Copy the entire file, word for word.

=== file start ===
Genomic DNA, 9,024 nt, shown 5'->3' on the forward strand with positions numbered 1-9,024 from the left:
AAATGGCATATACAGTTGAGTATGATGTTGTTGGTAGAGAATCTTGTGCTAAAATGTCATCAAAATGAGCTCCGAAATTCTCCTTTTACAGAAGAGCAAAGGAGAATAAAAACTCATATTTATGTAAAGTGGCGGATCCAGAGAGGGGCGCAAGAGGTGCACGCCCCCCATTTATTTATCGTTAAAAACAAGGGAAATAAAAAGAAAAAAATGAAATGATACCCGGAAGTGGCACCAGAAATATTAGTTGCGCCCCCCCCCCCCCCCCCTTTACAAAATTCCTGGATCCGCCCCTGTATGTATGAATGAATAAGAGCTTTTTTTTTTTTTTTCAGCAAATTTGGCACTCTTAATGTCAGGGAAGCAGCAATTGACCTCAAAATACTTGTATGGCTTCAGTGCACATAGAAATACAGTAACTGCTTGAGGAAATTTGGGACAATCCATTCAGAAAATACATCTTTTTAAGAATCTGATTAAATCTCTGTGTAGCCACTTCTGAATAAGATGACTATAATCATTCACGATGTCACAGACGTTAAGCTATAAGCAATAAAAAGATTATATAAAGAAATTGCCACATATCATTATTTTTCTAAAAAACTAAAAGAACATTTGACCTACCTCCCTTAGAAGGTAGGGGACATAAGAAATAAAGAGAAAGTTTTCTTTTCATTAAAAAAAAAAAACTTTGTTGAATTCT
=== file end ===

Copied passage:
Genomic DNA, 9,024 nt, shown 5'->3' on the forward strand with positions numbered 1-9,024 from the left:
AAATGGCATATACAGTTGAGTATGATGTTGTTGGTAGAGAATCTTGTGCTAAAATGTCATCAAAATGAGCTCCGAAATTCTCCTTTTACAGAAGAGCAAAGGAGAATAAAAACTCATATTTATGTAAAGTGGCGGATCCAGAGAGGGGCGCAAGAGGTGCACGCCCCCCATTTATTTATCGTTAAAAACAAGGGAAATAAAAAGAAAAAAATGAAATGATACCCGGAAGTGGCACCAGAAATATTAGTTGCGCCCCCCCCCCCCCCCCCTTTACAAAATTCCTGGATCCGCCCCTGTATGTATGAATGAATAAGAGCTTTTTTTTTTTTTTTCAGCAAATTTGGCACTCTTAATGTCAGGGAAGCAGCAATTGACCTCAAAATACTTGTATGGCTTCAGTGCACATAGAAATACAGTAACTGCTTGAGGAAATTTGGGACAATCCATTCAGAAAATACATCTTTTTAAGAATCTGATTAAATCTCTGTGTAGCCACTTCTGAATAAGATGACTATAATCATTCACGATGTCACAGACGTTAAGCTATAAGCAATAAAAAGATTATATAAAGAAATTGCCACATATCATTATTTTTCTAAAAAACTAAAAGAACATTTGACCTACCTCCCTTAGAAGGTAGGGGACATAAGAAATAAAGAGAAAGTTTTCTTTTCATTAAAAAAAAAAAACTTTGTTGAATTCT